Before starting your loyalty programme it makes sense to research what else there is in the market, and what your customers are interacting with, either in their personal consumer lives or in their businesses. The first step is to look at what your competitors are doing, but be careful not to just make a carbon copy of someone else’s loyalty offering. Your solution needs to be personalised to your brand, your customers and your goals. Loyalty is only going to work if it is adopted throughout the business, so it is crucial that you bring different teams into the research period to ensure that you know what your customers want and need and what your team need to help the programme launch. There are different partners that you could work with to help you find the right strategy and the right technology or just provide a consultation to set you on the right track.

There are several types of customer loyalty:

  1. Behavioural loyalty: This refers to when a customer consistently chooses to do business with a particular company, regardless of the presence of competitors or alternative options.
  2. Attitudinal loyalty: This refers to when a customer has a positive attitude towards a company and is likely to recommend it to others.
  3. Rational loyalty: This refers to when a customer continues to do business with a company because it is the most logical or convenient choice.
  4. Emotional loyalty: This refers to when a customer has a strong emotional connection to a company and is highly unlikely to switch to a competitor.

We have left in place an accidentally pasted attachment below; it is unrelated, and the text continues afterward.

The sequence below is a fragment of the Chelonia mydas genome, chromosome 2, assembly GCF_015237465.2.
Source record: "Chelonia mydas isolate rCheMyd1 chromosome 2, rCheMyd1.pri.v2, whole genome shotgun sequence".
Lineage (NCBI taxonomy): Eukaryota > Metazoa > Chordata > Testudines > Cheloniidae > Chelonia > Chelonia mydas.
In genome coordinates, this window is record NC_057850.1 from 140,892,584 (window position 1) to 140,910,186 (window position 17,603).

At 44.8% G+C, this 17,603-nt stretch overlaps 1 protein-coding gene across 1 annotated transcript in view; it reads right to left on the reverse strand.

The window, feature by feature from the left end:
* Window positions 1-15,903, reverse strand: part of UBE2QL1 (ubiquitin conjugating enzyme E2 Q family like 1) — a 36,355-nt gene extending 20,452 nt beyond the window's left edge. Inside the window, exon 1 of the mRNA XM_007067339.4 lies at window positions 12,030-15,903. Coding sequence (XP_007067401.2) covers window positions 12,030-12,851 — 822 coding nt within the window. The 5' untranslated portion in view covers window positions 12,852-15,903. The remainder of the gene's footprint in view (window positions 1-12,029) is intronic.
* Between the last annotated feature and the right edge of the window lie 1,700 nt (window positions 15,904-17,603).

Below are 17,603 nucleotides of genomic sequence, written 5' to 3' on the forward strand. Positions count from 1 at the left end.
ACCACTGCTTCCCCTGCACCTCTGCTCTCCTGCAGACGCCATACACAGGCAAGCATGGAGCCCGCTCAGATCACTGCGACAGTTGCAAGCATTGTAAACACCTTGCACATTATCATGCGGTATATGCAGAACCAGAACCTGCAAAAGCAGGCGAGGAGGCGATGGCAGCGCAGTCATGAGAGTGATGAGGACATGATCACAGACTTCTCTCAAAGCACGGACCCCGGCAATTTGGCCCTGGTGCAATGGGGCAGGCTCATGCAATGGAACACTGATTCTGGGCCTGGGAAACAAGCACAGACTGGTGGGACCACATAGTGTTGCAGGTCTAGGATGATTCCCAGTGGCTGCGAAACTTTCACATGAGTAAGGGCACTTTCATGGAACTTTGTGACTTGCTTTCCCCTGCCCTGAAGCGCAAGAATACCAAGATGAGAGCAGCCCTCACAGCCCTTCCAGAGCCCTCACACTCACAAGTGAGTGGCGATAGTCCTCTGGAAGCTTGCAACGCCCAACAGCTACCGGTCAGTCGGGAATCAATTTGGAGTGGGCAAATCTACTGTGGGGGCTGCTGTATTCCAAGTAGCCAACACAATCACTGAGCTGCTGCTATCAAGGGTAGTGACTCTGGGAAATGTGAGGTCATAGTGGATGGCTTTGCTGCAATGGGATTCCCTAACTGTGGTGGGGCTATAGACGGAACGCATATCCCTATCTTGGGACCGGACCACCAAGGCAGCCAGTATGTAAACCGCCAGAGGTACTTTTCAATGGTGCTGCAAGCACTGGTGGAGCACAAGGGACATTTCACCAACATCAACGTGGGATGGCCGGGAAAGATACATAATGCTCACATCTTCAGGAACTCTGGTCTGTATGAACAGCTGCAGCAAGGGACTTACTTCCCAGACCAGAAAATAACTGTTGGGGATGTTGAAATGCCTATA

5. Value-based loyalty: This refers to when a customer is loyal to a company because they feel they are getting good value for their money.
  6. Habit-based loyalty: This refers to when a customer is loyal to a company out of habit or convenience, rather than any specific emotional or rational connection.

In our opinion, there are 3 types of customer loyalty in B2B, with the fourth being a mix of all 3. Trying to build your customers’ loyalty across all three elements should be your aim. The 3 loyalty types are:

Transactional loyalty – a transactionally loyal customer will keep spending with you and will grow their spend but probably won’t interact with the brand in many other ways.

Relationship loyalty - this is where a customer continues to purchase with you because of the relationship. The concern here is whether the customer’s loyalty is within an individual in your business, a team or the brand itself.

Emotional loyalty – a customer can be emotionally tied to your brand and never transact with you. They align their values with the values of your brand, they refer you to their peers, share your social content and generally act as an ambassador.

The ideal is to get a mix of all of these, but the most important thing to start with is to understand where each customer sits within the mix.

The main characteristics of B2B loyalty are as follows: